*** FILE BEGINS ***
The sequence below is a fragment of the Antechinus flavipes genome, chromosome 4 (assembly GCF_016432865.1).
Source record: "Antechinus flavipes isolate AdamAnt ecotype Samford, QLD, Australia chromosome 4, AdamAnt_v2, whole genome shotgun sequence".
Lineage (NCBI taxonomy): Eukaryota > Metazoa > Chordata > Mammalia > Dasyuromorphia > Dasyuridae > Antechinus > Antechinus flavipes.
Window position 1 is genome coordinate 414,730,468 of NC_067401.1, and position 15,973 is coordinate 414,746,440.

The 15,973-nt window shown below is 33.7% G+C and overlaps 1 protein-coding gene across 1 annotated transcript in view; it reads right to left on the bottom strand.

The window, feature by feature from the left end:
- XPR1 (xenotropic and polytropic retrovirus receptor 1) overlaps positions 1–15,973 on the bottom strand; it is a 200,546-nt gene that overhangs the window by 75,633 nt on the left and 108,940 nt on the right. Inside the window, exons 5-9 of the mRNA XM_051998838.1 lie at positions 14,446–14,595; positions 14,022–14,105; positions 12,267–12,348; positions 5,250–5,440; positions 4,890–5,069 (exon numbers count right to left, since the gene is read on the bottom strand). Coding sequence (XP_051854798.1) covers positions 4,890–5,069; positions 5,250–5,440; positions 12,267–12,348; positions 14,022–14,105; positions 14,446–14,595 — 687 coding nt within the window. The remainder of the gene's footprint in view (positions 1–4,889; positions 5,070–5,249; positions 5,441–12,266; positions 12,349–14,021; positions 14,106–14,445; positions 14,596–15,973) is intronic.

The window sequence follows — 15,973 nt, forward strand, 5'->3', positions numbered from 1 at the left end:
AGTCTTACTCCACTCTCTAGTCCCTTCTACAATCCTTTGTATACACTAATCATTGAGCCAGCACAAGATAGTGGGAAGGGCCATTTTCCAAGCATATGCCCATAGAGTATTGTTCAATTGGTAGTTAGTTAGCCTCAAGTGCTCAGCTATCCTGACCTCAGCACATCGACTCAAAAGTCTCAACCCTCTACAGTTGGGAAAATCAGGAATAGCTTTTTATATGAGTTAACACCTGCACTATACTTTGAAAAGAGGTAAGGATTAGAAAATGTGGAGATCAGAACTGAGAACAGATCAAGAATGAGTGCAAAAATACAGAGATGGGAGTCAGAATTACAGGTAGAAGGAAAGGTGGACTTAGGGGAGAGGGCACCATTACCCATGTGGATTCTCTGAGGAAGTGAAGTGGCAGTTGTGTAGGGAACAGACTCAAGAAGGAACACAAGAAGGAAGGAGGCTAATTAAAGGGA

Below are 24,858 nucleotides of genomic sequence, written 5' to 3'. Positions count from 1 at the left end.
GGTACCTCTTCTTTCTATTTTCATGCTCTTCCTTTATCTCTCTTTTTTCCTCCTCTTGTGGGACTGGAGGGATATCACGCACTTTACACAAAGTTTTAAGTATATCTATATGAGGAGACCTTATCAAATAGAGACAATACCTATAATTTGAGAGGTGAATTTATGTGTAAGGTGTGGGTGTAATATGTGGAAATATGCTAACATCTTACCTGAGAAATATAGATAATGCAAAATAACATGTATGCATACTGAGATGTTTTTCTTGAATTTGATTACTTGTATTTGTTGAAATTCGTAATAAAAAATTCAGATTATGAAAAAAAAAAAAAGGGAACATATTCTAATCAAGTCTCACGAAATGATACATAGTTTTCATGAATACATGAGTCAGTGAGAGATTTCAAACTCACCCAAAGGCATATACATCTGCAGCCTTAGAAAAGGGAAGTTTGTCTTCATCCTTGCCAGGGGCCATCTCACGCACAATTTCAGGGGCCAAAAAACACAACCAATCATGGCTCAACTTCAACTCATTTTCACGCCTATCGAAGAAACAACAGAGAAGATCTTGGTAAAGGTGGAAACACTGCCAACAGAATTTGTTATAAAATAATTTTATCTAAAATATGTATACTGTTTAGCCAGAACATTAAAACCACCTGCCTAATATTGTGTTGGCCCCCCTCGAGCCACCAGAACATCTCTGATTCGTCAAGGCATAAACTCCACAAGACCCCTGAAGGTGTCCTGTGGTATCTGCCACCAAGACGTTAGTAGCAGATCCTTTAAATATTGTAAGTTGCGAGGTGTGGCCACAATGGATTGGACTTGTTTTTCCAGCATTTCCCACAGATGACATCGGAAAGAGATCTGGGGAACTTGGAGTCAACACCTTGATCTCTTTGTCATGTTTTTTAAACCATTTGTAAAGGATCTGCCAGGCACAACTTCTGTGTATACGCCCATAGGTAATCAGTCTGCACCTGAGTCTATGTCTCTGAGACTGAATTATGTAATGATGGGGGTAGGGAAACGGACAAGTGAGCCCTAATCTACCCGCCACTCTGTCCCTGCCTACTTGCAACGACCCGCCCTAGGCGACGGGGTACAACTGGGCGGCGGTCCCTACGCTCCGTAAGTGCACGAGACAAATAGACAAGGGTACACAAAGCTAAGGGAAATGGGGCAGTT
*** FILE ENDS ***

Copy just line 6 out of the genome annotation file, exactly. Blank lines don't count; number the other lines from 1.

The window, feature by feature from the left end: